by Eillie Anzilotti
Originally published: March 13, 2017
By 2050, the number of people over 65 will more than double. Cities, communities, companies–and our entire culture–have some adjusting to do. If we can, the benefits will be enormous.
Patrick O’Halloran is 82 years old, “but I’m still a work in progress,” he says. After a long career as a Jesuit priest and a clinical psychologist in San Francisco, O’Halloran retired to the northwest part of San Mateo, California, where he lives alone. He’s sprightly: His exercise routine includes circuit training, cardio, and boxing, and he volunteers at a nearby jail, teaching classes in mindfulness.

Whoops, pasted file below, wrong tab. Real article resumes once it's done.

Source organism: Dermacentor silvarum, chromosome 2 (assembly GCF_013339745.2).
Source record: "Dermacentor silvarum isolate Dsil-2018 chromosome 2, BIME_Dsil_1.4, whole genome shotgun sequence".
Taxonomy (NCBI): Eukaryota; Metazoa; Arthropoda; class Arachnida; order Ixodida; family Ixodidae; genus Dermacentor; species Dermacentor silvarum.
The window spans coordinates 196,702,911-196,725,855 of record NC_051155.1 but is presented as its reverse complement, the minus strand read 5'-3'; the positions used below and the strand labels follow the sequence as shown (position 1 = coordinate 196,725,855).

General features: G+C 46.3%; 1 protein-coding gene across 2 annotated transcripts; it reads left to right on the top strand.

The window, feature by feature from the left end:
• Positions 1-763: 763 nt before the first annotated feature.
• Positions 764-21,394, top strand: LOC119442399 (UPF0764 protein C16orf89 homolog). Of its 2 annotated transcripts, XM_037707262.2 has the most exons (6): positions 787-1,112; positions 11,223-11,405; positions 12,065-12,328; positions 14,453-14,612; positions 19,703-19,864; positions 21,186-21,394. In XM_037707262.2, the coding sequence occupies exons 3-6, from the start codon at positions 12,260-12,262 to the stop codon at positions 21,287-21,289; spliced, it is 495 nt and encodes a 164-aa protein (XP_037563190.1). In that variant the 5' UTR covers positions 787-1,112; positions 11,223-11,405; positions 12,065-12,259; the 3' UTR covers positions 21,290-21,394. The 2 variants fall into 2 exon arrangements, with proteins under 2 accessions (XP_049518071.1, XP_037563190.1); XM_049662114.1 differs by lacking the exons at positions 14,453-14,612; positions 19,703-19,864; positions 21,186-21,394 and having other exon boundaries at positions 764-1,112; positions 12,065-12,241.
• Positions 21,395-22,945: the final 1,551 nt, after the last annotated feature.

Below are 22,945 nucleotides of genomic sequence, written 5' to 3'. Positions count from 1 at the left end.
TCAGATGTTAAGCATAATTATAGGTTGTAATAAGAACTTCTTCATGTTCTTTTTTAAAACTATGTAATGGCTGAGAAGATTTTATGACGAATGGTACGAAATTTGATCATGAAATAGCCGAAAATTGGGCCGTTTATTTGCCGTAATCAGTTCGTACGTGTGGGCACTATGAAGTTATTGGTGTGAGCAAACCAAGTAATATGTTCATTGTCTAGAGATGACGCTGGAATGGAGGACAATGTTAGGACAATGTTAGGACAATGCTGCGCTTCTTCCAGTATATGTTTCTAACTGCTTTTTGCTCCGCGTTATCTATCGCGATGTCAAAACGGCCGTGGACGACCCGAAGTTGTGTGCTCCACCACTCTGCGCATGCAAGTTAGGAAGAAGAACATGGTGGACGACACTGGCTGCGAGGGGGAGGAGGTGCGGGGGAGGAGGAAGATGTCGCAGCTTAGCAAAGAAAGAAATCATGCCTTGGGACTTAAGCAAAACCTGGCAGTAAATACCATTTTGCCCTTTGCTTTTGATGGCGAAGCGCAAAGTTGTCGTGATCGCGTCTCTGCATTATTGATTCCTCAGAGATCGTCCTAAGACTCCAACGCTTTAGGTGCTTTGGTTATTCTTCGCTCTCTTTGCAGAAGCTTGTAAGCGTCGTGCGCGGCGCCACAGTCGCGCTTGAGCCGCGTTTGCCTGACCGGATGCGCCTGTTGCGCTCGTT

O’Halloran’s doctor tells him he has maybe five to 10 years left living on his own, but he’s considering a move to a senior center sooner; he’s social, and he doesn’t like living without easy access to people to chat with. But there’s one sticking point. “I need to talk to young people–millennials,” he says. “At the senior center, I can sit down and schmooze, talk about jitterbugging,” he says. “But it’s all the same perspective.”